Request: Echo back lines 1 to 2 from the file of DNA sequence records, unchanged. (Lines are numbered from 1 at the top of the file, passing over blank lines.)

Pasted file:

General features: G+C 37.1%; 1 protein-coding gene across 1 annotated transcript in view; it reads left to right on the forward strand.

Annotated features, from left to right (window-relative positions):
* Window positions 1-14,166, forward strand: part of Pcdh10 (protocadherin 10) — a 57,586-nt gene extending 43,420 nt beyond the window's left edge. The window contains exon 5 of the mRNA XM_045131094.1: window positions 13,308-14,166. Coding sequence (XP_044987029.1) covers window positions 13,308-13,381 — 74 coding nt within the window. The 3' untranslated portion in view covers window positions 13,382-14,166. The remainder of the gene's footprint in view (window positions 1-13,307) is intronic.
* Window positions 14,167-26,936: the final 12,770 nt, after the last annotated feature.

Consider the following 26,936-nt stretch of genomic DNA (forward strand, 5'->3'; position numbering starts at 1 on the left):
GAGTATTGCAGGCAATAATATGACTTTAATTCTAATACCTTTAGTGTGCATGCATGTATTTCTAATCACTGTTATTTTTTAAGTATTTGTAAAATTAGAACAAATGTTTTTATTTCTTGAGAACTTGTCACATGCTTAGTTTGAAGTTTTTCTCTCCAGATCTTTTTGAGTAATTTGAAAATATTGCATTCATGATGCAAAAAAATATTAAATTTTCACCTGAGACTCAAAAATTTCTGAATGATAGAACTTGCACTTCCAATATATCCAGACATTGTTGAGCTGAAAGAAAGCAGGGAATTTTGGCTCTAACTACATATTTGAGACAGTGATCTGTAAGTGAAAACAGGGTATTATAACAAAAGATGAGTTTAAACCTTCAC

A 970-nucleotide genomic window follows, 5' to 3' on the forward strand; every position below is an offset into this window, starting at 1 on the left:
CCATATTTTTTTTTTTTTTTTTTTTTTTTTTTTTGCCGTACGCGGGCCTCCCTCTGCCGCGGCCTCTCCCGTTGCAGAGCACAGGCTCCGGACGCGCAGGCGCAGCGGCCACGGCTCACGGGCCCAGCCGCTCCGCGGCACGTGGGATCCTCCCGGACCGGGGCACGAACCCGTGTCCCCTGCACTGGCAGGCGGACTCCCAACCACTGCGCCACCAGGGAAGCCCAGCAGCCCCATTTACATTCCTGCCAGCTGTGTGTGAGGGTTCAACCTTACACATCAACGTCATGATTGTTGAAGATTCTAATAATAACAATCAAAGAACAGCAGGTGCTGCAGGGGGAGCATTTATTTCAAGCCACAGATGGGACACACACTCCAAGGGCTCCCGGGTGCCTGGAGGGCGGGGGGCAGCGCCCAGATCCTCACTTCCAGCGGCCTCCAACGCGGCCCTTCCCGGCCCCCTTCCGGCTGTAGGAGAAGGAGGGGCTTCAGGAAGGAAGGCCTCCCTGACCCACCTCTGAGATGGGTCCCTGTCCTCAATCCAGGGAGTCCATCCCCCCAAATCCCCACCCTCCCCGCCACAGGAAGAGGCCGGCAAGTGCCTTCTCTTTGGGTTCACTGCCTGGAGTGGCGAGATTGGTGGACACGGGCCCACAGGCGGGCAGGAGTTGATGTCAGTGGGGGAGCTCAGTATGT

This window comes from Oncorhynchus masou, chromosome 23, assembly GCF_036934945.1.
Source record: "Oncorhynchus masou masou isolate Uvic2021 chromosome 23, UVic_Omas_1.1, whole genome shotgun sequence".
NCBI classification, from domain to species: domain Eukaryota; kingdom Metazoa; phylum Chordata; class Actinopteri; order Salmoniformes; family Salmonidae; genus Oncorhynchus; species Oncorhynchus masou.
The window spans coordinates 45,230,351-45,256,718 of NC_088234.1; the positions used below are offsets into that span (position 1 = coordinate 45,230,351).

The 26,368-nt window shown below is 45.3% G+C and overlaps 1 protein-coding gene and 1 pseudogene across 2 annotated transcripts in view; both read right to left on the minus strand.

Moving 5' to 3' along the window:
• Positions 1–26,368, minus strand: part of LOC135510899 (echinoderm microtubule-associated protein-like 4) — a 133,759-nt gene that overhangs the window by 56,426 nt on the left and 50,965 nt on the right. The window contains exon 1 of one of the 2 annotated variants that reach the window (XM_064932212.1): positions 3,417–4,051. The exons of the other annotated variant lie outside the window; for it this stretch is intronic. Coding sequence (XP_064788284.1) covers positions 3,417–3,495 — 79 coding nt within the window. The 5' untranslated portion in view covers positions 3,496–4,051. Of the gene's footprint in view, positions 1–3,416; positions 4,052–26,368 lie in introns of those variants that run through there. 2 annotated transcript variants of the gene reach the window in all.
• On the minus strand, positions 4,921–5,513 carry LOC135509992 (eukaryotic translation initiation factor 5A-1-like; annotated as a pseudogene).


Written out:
General features: G+C 37.1%; 1 protein-coding gene across 1 annotated transcript in view; it reads left to right on the forward strand.

Annotated features, from left to right (window-relative positions):